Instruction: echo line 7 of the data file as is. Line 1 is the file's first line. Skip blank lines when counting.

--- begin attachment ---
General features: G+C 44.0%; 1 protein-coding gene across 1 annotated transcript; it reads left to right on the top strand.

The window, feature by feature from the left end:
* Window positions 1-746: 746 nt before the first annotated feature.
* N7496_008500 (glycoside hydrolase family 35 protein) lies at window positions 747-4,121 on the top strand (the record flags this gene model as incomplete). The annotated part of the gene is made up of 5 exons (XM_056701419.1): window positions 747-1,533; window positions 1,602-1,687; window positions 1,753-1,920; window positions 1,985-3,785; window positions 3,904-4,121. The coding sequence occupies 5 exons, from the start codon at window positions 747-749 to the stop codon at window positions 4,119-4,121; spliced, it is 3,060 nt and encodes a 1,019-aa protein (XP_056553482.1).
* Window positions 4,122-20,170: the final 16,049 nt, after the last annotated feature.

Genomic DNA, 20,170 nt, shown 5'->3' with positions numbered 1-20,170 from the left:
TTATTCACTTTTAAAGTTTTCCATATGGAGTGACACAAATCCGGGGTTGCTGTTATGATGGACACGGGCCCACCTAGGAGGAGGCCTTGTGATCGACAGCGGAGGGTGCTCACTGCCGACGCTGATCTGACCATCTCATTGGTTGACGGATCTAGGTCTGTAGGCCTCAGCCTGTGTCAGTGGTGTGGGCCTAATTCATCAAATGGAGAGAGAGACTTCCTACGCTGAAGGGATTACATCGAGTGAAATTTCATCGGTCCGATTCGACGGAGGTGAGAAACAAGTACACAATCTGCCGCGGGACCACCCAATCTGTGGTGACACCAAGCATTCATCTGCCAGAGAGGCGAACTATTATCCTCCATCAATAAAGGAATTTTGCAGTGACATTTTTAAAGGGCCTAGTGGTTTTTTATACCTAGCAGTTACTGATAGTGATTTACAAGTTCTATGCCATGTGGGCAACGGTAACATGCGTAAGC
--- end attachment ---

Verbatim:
TTATTCACTTTTAAAGTTTTCCATATGGAGTGACACAAATCCGGGGTTGCTGTTATGATGGACACGGGCCCACCTAGGAGGAGGCCTTGTGATCGACAGCGGAGGGTGCTCACTGCCGACGCTGATCTGACCATCTCATTGGTTGACGGATCTAGGTCTGTAGGCCTCAGCCTGTGTCAGTGGTGTGGGCCTAATTCATCAAATGGAGAGAGAGACTTCCTACGCTGAAGGGATTACATCGAGTGAAATTTCATCGGTCCGATTCGACGGAGGTGAGAAACAAGTACACAATCTGCCGCGGGACCACCCAATCTGTGGTGACACCAAGCATTCATCTGCCAGAGAGGCGAACTATTATCCTCCATCAATAAAGGAATTTTGCAGTGACATTTTTAAAGGGCCTAGTGGTTTTTTATACCTAGCAGTTACTGATAGTGATTTACAAGTTCTATGCCATGTGGGCAACGGTAACATGCGTAAGC